Help for those hit by hurricanes

CHURCHGOERS in the Thames Valley are being asked to assist the Diocese of North East Caribbean and Aruba, whose churches and communities have been devastated by Hurricanes Irma and Maria.

Hurricane Irma is heading towards the Caribbean Sea – Elements of this image furnished by NASA. Photo: Shutterstock

Canon Chris Sugden, Commissary for the Diocese of North East Caribbean and Aruba, who lives in Oxfordshire, has shared news from Bishop Errol Brooks, bishop of the diocese. In Anguilla, Bishop Errol Brooks noted that the three Anglican churches, St Andrew’s Island Harbour, St Mary’s in the Valley and St Augustine’s had all been damaged. “I do not know where to start,” said the assessor.

Damage was worse on the islands of Barbuda and Dominica. The former, which was hit by both hurricanes, had to be completely evacuated. On Dominica an estimated 90 per cent of the island’s buildings were damaged or destroyed; crops were completely wiped out; and many people were dead or missing. St George’s Church, in the heart of the capital, lost its roof and many windows, and buildings associated with it were damaged.

Bishop Errol was appreciative of the relief efforts by the UK Government to help Anguilla, which is a British Overseas Territory. “They did what they could”, he said, “I saw helicopters coming off the Royal Navy guard ship to repair the fuel lines ruptured by the storm. I live near the airport and have watched RAF transport flights coming in one after the other.”

Those islands that had been unaffected had sent relief supplies across to their neighbours. But the real impact of the hurricane will be felt in the next few weeks. The end of the hurricane season is the start of the tourist season in November. While the sector is recovering quickly in some areas, in others the tourism industry won’t be fully operational for at least another year. Islands like Dominica have also lost the bulk of their non-tourism livelihoods.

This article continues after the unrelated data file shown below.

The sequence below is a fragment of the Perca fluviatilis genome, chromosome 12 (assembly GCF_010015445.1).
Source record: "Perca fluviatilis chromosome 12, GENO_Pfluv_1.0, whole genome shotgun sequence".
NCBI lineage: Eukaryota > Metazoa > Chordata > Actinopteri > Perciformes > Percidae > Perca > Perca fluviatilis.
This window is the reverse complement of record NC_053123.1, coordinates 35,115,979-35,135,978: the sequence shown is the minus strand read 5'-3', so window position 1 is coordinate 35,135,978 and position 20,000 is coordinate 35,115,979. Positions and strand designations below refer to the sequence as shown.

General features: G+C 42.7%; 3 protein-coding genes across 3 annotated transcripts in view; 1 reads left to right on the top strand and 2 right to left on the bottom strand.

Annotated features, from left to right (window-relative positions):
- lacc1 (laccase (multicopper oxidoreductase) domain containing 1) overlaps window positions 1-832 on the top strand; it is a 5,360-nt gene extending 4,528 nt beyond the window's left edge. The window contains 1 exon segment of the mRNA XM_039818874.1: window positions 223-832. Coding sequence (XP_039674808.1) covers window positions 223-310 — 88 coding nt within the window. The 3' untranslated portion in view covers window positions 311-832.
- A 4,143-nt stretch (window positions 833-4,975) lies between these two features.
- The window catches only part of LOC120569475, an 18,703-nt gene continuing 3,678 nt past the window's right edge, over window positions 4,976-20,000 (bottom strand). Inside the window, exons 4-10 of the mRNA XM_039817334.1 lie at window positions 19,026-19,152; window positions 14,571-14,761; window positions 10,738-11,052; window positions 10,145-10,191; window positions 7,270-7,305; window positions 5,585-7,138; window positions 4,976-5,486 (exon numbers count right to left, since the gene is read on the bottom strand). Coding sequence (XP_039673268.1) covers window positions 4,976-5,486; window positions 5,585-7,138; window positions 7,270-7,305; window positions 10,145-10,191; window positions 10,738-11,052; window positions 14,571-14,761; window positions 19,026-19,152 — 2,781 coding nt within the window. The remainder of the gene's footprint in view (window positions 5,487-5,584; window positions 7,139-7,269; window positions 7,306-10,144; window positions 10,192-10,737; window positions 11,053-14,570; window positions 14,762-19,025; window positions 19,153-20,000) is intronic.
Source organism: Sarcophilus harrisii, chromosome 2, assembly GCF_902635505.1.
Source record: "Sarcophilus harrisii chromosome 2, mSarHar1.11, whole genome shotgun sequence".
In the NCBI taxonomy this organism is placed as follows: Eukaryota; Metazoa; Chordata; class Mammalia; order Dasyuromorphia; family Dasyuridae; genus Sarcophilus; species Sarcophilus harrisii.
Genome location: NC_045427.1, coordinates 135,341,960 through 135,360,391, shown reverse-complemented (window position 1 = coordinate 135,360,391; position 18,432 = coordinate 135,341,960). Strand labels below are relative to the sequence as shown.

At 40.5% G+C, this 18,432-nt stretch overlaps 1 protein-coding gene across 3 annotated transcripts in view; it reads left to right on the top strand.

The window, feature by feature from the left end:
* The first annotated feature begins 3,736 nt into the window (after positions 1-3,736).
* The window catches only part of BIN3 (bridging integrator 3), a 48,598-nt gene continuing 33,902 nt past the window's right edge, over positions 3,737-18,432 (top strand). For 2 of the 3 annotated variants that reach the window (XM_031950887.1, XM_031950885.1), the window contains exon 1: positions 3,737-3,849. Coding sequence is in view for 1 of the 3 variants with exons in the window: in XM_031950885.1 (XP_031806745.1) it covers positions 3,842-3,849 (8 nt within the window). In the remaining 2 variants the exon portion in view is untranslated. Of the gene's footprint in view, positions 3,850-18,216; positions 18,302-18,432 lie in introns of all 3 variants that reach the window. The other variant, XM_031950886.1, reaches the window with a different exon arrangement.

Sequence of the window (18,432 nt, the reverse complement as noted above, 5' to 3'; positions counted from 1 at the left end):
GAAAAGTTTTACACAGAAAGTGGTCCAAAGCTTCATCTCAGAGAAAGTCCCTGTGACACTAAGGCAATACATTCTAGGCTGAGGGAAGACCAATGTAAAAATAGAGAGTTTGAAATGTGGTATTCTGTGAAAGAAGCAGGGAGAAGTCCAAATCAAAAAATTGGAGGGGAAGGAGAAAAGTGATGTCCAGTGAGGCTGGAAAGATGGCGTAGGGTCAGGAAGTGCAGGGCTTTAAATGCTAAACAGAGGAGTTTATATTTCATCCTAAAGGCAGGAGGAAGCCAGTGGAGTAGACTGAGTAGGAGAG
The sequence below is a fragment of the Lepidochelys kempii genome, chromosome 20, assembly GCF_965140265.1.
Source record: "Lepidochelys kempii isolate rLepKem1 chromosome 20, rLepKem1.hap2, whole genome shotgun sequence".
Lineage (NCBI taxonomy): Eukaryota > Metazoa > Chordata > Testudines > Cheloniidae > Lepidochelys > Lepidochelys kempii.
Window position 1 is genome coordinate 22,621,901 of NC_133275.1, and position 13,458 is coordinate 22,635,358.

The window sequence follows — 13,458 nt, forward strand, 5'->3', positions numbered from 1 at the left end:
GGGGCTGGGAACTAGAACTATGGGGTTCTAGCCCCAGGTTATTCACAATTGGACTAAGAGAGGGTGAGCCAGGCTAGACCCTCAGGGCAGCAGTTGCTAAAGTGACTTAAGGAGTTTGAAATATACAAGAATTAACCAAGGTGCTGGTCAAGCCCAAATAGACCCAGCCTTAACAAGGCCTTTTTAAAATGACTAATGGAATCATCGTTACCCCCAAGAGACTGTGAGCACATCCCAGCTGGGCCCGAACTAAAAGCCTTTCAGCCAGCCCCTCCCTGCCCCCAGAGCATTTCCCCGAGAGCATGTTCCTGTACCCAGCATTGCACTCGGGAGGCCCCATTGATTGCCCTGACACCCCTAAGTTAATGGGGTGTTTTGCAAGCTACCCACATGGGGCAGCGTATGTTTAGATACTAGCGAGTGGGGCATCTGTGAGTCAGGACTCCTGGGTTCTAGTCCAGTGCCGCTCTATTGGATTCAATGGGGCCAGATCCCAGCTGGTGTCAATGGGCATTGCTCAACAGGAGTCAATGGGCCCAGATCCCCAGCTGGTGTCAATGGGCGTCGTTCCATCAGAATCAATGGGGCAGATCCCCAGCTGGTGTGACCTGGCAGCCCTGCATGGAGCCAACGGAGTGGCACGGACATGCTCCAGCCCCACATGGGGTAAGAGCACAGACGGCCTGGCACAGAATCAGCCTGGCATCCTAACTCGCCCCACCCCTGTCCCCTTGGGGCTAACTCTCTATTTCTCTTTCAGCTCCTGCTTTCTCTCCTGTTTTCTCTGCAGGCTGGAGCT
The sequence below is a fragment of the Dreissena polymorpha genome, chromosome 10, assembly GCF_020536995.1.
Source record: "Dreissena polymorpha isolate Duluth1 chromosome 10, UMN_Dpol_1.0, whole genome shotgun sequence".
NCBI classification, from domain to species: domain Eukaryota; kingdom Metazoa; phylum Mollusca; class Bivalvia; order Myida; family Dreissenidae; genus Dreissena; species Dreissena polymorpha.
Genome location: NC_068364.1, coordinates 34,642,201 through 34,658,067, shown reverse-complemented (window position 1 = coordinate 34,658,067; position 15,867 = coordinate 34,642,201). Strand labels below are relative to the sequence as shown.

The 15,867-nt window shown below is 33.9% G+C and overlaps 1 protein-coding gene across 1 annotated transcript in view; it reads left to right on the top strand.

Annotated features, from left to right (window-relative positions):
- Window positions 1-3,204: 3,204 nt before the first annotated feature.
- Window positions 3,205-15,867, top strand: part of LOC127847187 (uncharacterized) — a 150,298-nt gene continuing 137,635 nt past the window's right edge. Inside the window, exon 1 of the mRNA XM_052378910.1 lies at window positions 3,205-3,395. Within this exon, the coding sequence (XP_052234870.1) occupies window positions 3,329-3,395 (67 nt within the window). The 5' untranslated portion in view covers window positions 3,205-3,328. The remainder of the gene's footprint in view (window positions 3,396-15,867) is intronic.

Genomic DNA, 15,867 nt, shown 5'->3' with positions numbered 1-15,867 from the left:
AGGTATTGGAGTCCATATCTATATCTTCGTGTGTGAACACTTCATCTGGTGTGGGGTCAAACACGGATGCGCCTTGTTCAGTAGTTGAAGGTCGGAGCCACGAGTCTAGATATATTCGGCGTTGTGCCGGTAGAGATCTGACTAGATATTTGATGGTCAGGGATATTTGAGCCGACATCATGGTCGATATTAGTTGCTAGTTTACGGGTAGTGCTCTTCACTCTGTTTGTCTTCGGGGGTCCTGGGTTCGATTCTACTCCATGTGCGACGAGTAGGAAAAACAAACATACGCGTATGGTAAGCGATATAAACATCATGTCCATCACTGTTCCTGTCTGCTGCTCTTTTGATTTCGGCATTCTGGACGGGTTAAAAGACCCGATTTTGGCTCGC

Relief supplies, including food, will be needed for some time. The Anglican Alliance hosted a conference call for Anglican partners, during which Bishop Errol shared similar reports of the devastation. “We also heard about the response both from the diocese and the province to those affected by the hurricanes,” said Dr Janice Proud, Anglican Alliance Relief Manager. “We heard how Antigua had sent emergency supplies to Barbuda when they were devastated by Hurricane Irma, then had no reserves when Hurricane Maria hit them.”

Bishop Errol said: “ Every year we brace ourselves for these storms. Anyone who thinks that global warming is not a reality, needs to think again. I have never known two massive storms come through the area in swift succession with winds of 185 miles an hour and gusts of 250 miles an hour. This is unprecedented.”

Fr Clive Thomas from Barbados shared the desire of the Anglican Alliance Caribbean Forum to build comprehensive disaster management – both mitigation and response for the Anglican Church in the Caribbean. This would build the resilience of the community to cope with the impact of the changing climate.

Donate to the relief effort through USPG or the St Alban’s Diocese.